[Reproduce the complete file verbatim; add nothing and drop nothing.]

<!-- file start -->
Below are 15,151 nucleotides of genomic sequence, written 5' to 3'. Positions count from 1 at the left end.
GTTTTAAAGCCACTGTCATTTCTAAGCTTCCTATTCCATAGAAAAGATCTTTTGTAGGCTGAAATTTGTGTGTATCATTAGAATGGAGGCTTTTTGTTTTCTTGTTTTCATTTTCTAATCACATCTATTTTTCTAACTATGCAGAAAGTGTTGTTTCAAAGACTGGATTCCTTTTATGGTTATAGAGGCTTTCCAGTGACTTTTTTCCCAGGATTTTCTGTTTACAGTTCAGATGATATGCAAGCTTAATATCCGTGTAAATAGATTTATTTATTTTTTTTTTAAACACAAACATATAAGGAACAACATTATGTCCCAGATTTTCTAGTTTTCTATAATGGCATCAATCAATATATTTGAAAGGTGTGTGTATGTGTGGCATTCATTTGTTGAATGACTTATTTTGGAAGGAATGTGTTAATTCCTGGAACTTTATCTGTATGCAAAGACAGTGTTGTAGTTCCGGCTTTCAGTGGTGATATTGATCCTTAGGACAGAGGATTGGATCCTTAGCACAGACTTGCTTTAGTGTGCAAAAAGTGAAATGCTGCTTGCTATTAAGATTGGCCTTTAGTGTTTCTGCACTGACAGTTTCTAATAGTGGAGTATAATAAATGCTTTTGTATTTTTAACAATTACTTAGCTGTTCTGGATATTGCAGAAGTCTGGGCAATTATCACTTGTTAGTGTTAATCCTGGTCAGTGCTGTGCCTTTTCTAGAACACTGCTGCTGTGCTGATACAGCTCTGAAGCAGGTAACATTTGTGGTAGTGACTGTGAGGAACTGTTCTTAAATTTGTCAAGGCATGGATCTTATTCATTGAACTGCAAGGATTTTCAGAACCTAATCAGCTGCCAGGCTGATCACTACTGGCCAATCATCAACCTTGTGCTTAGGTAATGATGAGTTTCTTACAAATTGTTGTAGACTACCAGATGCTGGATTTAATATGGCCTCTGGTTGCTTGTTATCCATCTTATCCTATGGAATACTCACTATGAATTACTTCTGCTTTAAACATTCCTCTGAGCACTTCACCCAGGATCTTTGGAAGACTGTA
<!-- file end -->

Below are 15,151 nucleotides of genomic sequence, written 5' to 3'. Positions count from 1 at the left end.
GTTTTAAAGCCACTGTCATTTCTAAGCTTCCTATTCCATAGAAAAGATCTTTTGTAGGCTGAAATTTGTGTGTATCATTAGAATGGAGGCTTTTTGTTTTCTTGTTTTCATTTTCTAATCACATCTATTTTTCTAACTATGCAGAAAGTGTTGTTTCAAAGACTGGATTCCTTTTATGGTTATAGAGGCTTTCCAGTGACTTTTTTCCCAGGATTTTCTGTTTACAGTTCAGATGATATGCAAGCTTAATATCCGTGTAAATAGATTTATTTATTTTTTTTTTAAACACAAACATATAAGGAACAACATTATGTCCCAGATTTTCTAGTTTTCTATAATGGCATCAATCAATATATTTGAAAGGTGTGTGTATGTGTGGCATTCATTTGTTGAATGACTTATTTTGGAAGGAATGTGTTAATTCCTGGAACTTTATCTGTATGCAAAGACAGTGTTGTAGTTCCGGCTTTCAGTGGTGATATTGATCCTTAGGACAGAGGATTGGATCCTTAGCACAGACTTGCTTTAGTGTGCAAAAAGTGAAATGCTGCTTGCTATTAAGATTGGCCTTTAGTGTTTCTGCACTGACAGTTTCTAATAGTGGAGTATAATAAATGCTTTTGTATTTTTAACAATTACTTAGCTGTTCTGGATATTGCAGAAGTCTGGGCAATTATCACTTGTTAGTGTTAATCCTGGTCAGTGCTGTGCCTTTTCTAGAACACTGCTGCTGTGCTGATACAGCTCTGAAGCAGGTAACATTTGTGGTAGTGACTGTGAGGAACTGTTCTTAAATTTGTCAAGGCATGGATCTTATTCATTGAACTGCAAGGATTTTCAGAACCTAATCAGCTGCCAGGCTGATCACTACTGGCCAATCATCAACCTTGTGCTTAGGTAATGATGAGTTTCTTACAAATTGTTGTAGACTACCAGATGCTGGATTTAATATGGCCTCTGGTTGCTTGTTATCCATCTTATCCTATGGAATACTCACTATGAATTACTTCTGCTTTAAACATTCCTCTGAGCACTTCACCCAGGATCTTTGGAAGACTGTA